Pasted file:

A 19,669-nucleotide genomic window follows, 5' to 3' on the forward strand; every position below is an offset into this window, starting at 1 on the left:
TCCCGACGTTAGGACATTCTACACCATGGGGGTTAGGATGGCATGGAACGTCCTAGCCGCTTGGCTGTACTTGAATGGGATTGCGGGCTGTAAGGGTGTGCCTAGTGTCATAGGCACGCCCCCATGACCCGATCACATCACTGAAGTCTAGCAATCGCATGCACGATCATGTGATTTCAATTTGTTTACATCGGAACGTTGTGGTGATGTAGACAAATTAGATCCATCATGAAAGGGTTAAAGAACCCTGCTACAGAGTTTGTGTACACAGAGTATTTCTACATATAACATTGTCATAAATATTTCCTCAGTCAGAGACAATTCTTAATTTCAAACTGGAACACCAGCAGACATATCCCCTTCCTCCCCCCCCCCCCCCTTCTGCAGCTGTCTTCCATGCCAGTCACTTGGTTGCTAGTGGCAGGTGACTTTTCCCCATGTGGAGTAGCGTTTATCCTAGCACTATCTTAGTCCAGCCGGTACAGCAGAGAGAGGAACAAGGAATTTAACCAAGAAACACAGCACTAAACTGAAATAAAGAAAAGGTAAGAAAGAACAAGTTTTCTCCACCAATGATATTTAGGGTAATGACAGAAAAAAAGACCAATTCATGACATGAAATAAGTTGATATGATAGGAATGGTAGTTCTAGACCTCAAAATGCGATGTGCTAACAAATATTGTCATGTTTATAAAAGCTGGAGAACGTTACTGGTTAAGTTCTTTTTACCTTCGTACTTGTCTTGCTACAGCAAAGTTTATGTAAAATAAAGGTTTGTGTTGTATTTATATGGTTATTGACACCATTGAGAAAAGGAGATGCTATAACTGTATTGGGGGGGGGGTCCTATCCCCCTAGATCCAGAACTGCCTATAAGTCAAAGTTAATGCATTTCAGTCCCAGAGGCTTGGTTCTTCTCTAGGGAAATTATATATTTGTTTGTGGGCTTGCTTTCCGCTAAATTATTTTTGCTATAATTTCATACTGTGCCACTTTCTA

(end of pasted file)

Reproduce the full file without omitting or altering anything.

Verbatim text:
A 19,669-nucleotide genomic window follows, 5' to 3' on the forward strand; every position below is an offset into this window, starting at 1 on the left:
TCCCGACGTTAGGACATTCTACACCATGGGGGTTAGGATGGCATGGAACGTCCTAGCCGCTTGGCTGTACTTGAATGGGATTGCGGGCTGTAAGGGTGTGCCTAGTGTCATAGGCACGCCCCCATGACCCGATCACATCACTGAAGTCTAGCAATCGCATGCACGATCATGTGATTTCAATTTGTTTACATCGGAACGTTGTGGTGATGTAGACAAATTAGATCCATCATGAAAGGGTTAAAGAACCCTGCTACAGAGTTTGTGTACACAGAGTATTTCTACATATAACATTGTCATAAATATTTCCTCAGTCAGAGACAATTCTTAATTTCAAACTGGAACACCAGCAGACATATCCCCTTCCTCCCCCCCCCCCCCCTTCTGCAGCTGTCTTCCATGCCAGTCACTTGGTTGCTAGTGGCAGGTGACTTTTCCCCATGTGGAGTAGCGTTTATCCTAGCACTATCTTAGTCCAGCCGGTACAGCAGAGAGAGGAACAAGGAATTTAACCAAGAAACACAGCACTAAACTGAAATAAAGAAAAGGTAAGAAAGAACAAGTTTTCTCCACCAATGATATTTAGGGTAATGACAGAAAAAAAGACCAATTCATGACATGAAATAAGTTGATATGATAGGAATGGTAGTTCTAGACCTCAAAATGCGATGTGCTAACAAATATTGTCATGTTTATAAAAGCTGGAGAACGTTACTGGTTAAGTTCTTTTTACCTTCGTACTTGTCTTGCTACAGCAAAGTTTATGTAAAATAAAGGTTTGTGTTGTATTTATATGGTTATTGACACCATTGAGAAAAGGAGATGCTATAACTGTATTGGGGGGGGGGTCCTATCCCCCTAGATCCAGAACTGCCTATAAGTCAAAGTTAATGCATTTCAGTCCCAGAGGCTTGGTTCTTCTCTAGGGAAATTATATATTTGTTTGTGGGCTTGCTTTCCGCTAAATTATTTTTGCTATAATTTCATACTGTGCCACTTTCTA